Friends, Friday, Aug. 3 will be my final day as publisher of Credit Union Times. The time has come to move on to new challenges and make room for the next generation of professionals.
The so-called cleansing theory – that there are too many underperforming or heavily capitalized small or midsize credit unions that need to be merged by larger brethren – is coming in for fresh debate this summer.
Despite recent activity, the NCUA has said it is not in the business of pushing mergers in 2012. According to an agency spokesman, there is “an upsurge in mergers this year which is likely due to the ability of continuing credit unions to assume the responsibilities associated with mergers as...
The Massachusetts Credit Union Share Insurance Corp. is partnering with The Paragon Group to host a new Volunteer Leadership Institute program. The conference will be held at Stowe Mountain Lodge in Stowe, Vt., Sept. 23-26.
Saving the American Dream rally organized around new book by Open Solutions' Louis Hernandez.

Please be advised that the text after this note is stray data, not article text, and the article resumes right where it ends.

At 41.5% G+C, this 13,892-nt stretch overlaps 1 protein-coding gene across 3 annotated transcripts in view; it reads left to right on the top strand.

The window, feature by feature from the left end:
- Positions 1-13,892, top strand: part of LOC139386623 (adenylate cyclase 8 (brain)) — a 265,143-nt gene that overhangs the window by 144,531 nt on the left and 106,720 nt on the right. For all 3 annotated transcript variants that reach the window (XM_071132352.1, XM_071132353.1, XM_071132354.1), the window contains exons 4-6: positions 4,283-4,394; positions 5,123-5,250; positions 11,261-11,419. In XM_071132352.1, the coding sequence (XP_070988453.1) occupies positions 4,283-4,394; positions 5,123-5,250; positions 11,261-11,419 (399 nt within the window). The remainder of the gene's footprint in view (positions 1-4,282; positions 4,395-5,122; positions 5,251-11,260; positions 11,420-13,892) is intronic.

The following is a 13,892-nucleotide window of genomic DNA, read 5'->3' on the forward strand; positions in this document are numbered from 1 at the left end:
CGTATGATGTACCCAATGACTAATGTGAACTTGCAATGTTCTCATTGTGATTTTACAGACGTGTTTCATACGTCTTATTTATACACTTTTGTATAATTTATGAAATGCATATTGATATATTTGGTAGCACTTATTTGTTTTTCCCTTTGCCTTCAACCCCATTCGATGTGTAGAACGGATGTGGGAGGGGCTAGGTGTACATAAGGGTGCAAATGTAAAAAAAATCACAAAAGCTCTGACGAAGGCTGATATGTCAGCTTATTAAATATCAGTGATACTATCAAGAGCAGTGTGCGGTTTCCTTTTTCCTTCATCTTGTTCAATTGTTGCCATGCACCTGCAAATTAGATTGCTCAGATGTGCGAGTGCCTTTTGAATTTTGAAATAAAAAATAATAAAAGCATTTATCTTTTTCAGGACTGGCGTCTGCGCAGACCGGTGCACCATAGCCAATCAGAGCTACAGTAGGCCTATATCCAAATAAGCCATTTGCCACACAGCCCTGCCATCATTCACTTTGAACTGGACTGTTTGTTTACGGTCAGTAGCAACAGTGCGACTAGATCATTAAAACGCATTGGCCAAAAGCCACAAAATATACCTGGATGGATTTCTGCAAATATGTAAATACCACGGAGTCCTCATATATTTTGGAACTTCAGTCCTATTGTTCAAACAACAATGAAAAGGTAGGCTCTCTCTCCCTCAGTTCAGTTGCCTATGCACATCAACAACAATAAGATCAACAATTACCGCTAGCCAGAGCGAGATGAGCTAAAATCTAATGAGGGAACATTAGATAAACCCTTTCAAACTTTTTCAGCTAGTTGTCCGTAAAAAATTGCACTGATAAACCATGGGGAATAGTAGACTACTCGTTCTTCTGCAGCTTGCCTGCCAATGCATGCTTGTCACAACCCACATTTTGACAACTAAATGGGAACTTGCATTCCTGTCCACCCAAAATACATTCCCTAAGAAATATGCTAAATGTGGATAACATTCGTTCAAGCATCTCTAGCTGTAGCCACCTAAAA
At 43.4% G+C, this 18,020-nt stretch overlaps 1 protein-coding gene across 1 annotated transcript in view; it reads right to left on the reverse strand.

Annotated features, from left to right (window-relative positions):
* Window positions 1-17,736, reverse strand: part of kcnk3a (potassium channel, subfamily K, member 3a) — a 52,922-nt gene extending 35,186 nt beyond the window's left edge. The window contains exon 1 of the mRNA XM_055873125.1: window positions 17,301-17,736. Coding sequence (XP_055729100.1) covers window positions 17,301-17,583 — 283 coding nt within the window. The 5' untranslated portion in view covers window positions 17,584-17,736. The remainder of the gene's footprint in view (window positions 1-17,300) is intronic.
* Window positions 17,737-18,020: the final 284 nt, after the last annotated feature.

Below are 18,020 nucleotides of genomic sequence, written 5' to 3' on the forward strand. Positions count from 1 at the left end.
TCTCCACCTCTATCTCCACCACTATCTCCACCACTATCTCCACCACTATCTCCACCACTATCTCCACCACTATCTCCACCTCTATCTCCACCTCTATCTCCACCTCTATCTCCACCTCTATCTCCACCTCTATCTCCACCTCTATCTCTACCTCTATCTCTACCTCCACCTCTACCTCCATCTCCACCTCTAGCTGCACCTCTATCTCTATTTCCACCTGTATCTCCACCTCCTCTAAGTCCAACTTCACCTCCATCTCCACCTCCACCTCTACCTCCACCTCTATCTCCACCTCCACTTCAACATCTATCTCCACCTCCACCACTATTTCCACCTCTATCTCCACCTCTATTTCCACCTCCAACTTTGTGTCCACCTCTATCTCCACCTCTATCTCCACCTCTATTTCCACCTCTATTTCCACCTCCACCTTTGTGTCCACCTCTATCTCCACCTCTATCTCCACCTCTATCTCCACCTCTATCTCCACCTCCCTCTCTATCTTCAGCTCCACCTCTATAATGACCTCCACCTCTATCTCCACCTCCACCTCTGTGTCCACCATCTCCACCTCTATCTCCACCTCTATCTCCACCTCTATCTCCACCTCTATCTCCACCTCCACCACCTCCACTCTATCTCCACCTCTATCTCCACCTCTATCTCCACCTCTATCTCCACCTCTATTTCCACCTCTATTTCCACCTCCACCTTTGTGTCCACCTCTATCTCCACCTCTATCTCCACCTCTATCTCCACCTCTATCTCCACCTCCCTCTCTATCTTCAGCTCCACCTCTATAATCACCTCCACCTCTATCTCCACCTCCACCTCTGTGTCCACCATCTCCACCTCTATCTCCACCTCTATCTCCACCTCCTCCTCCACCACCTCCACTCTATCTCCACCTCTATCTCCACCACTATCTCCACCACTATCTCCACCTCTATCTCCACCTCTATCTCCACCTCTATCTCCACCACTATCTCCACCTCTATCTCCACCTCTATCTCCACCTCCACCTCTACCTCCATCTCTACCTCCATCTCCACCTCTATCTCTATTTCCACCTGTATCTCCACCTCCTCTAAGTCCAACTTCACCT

The merger game – its timing, procedures and practices – is coming in for new scrutiny and debate this month among a coterie of analysts and top credit union CEOs.
Go big or go home. Those five words outline exactly what is happening with the proposed merger of $1.8 billion Warrenville, Ill.-based Alloya with $1.5 billion Southfield. Mich.-based CenCorp. It’s a marriage of corporate credit unions that, if approved by CenCorp members and regulators, will produce an entity with assets...
Proposed corporate merger would produce one of the nation's largest remaining corporate credit unions. Find out more in this preview from next week's print edition.
Come 2030, credit unions will be in business serving up some kind of financial services, essentially one generation removed from today. However, getting there will be as wrenching—as full of dislocations and pains—as was the shift from 1950s-style credit unions with no share drafts into today’s full-service financial supermarkets.
In this print preview from next week's edition, experts look at what the industry may look like a generation from now.